The Changes To Permitted Development
These new regulations affect the rights of owners of detached, semi-detached and terraced properties, built between 1 July 1948 and 5 March 2018, and apply to extensions on the main part of the home. There are four main classes and restrictions to consider:
- Class AA: Existing detached shops/office buildings – up to two storeys can be added.
- Class AB: Two or more attached/terraced homes – up to two additional storeys on the top-most storey can be added (one if single-storey).
- Class AC: Existing terraced/semi-detached houses – up to two storeys can be added on the topmost (one on a house in a single-storey terrace).
- Class AD: Detached houses – up to two additional storeys can be added to the topmost storey (or one if single-storey).
Some restrictions in height also need to be considered: completed house extensions London must be no higher than 18m; additional stories must not be more than 3m from floor to ceiling (or that of existing stories if lower); the final height of the extension must be no bigger than 7m high, including the roof.
However, although planning permission may not be required, homeowners do need to elicit prior approval from their local authority before starting works to allow neighbours an opportunity to voice an objection, and they must complete them within three years. There are also some restrictions in conversation areas.
Will You Need Two Storey Extension Planning Permission?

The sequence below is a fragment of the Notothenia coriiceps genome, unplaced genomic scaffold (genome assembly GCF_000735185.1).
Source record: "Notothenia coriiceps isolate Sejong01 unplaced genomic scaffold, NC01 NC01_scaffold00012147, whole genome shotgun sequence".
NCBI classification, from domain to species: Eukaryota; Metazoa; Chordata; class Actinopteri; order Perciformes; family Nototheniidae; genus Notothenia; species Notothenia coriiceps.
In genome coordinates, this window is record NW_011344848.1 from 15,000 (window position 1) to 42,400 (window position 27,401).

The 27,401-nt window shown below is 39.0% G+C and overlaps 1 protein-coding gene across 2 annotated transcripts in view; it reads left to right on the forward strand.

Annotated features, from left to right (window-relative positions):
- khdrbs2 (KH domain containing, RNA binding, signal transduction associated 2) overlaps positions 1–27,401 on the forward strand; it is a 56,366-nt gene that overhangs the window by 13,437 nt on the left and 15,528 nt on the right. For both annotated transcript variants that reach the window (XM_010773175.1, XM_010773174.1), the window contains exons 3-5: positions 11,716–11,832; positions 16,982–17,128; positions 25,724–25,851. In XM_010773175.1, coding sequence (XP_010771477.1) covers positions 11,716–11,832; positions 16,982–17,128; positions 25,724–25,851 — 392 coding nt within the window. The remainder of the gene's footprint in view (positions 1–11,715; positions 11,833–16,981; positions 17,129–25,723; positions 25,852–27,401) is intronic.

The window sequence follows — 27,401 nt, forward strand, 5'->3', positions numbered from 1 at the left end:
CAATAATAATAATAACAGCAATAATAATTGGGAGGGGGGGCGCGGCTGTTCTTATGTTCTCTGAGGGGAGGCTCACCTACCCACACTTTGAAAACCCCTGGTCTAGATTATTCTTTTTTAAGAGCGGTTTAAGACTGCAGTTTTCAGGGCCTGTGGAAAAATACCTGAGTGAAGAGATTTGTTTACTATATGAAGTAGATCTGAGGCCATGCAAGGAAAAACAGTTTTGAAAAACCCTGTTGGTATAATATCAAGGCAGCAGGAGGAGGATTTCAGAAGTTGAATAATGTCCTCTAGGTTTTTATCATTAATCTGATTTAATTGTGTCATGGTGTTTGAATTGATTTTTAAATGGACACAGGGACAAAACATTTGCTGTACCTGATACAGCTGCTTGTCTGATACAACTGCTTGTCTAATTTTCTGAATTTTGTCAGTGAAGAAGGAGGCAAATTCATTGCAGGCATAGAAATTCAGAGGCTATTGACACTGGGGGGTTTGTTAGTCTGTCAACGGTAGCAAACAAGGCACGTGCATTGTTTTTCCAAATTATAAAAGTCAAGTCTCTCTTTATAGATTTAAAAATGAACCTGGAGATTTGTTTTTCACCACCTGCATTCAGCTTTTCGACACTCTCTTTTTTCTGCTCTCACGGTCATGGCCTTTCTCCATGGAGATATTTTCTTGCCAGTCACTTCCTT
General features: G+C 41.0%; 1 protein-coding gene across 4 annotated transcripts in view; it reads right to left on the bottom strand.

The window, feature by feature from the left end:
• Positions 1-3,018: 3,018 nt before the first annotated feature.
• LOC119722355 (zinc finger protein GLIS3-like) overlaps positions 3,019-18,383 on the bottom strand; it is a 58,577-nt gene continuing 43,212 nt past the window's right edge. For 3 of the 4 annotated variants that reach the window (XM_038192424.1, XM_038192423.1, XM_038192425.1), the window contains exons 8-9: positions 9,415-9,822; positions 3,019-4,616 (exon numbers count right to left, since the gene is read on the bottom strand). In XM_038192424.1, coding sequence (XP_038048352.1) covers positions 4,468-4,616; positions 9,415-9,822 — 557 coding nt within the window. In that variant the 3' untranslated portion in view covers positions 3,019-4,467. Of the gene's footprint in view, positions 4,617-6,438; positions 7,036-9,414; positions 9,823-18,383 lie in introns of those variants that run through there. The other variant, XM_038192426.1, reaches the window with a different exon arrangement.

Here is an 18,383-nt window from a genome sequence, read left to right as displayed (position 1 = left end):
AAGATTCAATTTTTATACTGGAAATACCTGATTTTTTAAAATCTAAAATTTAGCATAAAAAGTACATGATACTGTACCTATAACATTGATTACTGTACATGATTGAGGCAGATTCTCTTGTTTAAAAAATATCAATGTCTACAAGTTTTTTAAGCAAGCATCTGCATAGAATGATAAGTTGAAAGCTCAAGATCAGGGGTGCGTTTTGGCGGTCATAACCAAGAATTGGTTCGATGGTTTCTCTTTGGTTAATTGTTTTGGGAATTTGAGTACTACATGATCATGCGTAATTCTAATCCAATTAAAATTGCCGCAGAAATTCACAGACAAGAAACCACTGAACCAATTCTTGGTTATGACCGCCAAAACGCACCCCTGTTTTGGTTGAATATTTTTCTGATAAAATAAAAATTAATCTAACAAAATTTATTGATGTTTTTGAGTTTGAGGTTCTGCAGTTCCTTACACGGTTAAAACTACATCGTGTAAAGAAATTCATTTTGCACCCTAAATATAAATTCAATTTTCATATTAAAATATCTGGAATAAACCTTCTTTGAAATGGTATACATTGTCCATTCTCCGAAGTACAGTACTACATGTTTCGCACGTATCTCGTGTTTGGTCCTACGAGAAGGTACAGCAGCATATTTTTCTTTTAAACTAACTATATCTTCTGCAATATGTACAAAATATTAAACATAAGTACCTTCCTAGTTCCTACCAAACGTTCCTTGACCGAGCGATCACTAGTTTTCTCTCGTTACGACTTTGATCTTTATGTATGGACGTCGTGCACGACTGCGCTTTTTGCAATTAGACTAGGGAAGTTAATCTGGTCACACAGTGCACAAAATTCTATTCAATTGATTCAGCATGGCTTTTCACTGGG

If you are looking to build a double storey extension Permitted Development rights could mean you don’t need to apply for planning permission. If your two-storey extension fits the below criteria, this may apply to you; however, it will still be subject to the above changes and Building Regulations.
- Must be built at the back of your property (double-storey only)
- Cover only up to 50% of the area of land around the original building
- In matching materials
- Not higher than the existing highest point of your roof
- Not encroach further than 3m from the rear wall or closer than 7m to the boundary
- Not include a veranda or balcony
- Upper-storey, side-facing windows must have obscure glazing and open 1.7 metres above the floor.
- Not be on conservation areas/’designated land’
If your home feels too small for your current or future needs, then extending your home upwards can provide you with additional rooms without the upheaval of moving. Contact our team to chat through your ideas and find out more about getting a double storey extension at Extension Architecture.